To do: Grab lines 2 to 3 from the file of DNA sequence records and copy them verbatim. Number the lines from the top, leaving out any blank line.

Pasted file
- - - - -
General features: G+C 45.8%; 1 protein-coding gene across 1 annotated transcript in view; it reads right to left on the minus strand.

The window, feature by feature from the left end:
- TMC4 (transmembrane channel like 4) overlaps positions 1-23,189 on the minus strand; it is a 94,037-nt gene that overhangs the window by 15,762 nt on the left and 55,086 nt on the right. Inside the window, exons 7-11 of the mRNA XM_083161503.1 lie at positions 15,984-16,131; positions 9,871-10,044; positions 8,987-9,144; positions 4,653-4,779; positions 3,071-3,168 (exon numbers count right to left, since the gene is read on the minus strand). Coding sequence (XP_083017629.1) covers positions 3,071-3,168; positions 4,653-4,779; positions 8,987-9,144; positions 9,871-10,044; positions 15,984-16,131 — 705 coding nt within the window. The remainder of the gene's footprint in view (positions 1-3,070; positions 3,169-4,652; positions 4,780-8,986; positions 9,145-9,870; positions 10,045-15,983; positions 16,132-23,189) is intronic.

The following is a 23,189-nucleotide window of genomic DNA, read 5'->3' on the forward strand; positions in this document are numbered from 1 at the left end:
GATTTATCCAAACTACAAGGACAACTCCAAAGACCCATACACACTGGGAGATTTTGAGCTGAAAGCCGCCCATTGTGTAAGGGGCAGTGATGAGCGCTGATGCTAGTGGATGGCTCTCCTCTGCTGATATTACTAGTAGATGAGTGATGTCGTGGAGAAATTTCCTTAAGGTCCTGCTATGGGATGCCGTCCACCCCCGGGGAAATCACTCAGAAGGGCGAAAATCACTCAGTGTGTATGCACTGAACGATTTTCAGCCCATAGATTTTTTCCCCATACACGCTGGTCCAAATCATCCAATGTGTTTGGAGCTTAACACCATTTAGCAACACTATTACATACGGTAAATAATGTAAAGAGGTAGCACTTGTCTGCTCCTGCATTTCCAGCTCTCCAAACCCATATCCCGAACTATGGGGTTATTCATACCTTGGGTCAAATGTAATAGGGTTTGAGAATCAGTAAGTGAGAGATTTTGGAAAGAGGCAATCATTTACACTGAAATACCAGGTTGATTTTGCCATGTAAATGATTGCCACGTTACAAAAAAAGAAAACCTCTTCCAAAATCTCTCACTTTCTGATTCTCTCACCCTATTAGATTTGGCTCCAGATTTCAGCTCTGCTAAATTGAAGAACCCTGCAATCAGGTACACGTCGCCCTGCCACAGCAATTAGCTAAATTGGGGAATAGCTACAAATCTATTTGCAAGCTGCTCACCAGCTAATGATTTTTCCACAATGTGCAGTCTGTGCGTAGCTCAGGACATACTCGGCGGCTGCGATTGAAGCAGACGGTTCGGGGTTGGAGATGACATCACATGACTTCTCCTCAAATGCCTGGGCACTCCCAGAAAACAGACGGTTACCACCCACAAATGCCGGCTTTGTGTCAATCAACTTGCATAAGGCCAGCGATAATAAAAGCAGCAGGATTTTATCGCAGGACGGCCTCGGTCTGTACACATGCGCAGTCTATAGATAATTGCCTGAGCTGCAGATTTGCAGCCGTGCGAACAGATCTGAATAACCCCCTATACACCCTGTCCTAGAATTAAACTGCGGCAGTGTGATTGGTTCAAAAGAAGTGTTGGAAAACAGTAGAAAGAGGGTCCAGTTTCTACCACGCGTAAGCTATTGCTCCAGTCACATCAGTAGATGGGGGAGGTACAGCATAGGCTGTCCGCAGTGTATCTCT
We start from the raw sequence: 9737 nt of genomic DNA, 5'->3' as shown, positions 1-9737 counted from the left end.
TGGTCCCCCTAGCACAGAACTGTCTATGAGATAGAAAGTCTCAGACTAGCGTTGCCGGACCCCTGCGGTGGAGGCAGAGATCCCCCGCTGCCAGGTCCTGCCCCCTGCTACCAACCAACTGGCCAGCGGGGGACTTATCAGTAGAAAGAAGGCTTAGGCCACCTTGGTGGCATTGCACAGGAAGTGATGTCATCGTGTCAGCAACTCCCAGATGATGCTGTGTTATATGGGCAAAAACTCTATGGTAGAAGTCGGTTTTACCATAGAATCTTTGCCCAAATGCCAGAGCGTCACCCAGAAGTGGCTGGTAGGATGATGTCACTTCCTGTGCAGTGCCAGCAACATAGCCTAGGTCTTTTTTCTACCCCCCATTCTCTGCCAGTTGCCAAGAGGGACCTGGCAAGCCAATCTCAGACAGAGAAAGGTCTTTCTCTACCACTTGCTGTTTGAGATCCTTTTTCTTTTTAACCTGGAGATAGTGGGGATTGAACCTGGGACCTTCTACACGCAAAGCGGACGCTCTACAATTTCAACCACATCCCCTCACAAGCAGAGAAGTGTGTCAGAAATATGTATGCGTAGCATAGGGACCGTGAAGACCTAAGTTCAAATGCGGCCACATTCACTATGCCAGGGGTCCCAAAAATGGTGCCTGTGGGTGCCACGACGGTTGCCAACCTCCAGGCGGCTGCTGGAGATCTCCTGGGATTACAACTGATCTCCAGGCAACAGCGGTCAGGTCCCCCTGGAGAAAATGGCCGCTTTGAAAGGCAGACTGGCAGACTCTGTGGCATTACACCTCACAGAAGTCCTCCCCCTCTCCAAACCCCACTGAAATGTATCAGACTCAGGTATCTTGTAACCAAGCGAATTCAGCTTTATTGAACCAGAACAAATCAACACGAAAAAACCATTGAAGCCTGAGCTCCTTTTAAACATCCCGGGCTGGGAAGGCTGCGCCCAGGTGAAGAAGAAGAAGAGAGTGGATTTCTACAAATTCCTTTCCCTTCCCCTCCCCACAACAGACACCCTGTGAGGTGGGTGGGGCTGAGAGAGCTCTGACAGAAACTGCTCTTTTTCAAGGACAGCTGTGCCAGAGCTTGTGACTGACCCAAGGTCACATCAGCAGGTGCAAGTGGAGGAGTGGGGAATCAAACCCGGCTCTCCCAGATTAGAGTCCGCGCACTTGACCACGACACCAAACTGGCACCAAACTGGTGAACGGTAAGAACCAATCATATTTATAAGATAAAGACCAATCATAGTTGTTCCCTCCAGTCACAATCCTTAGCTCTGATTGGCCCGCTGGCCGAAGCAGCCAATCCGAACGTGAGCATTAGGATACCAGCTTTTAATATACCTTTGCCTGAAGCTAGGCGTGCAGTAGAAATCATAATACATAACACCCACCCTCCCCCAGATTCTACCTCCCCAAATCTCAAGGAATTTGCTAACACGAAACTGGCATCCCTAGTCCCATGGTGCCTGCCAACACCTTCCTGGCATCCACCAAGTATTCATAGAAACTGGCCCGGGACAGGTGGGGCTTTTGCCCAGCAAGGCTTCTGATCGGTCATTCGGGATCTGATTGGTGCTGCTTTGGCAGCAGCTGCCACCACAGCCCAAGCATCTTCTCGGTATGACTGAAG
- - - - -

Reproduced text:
The window, feature by feature from the left end:
- TMC4 (transmembrane channel like 4) overlaps positions 1-23,189 on the minus strand; it is a 94,037-nt gene that overhangs the window by 15,762 nt on the left and 55,086 nt on the right. Inside the window, exons 7-11 of the mRNA XM_083161503.1 lie at positions 15,984-16,131; positions 9,871-10,044; positions 8,987-9,144; positions 4,653-4,779; positions 3,071-3,168 (exon numbers count right to left, since the gene is read on the minus strand). Coding sequence (XP_083017629.1) covers positions 3,071-3,168; positions 4,653-4,779; positions 8,987-9,144; positions 9,871-10,044; positions 15,984-16,131 — 705 coding nt within the window. The remainder of the gene's footprint in view (positions 1-3,070; positions 3,169-4,652; positions 4,780-8,986; positions 9,145-9,870; positions 10,045-15,983; positions 16,132-23,189) is intronic.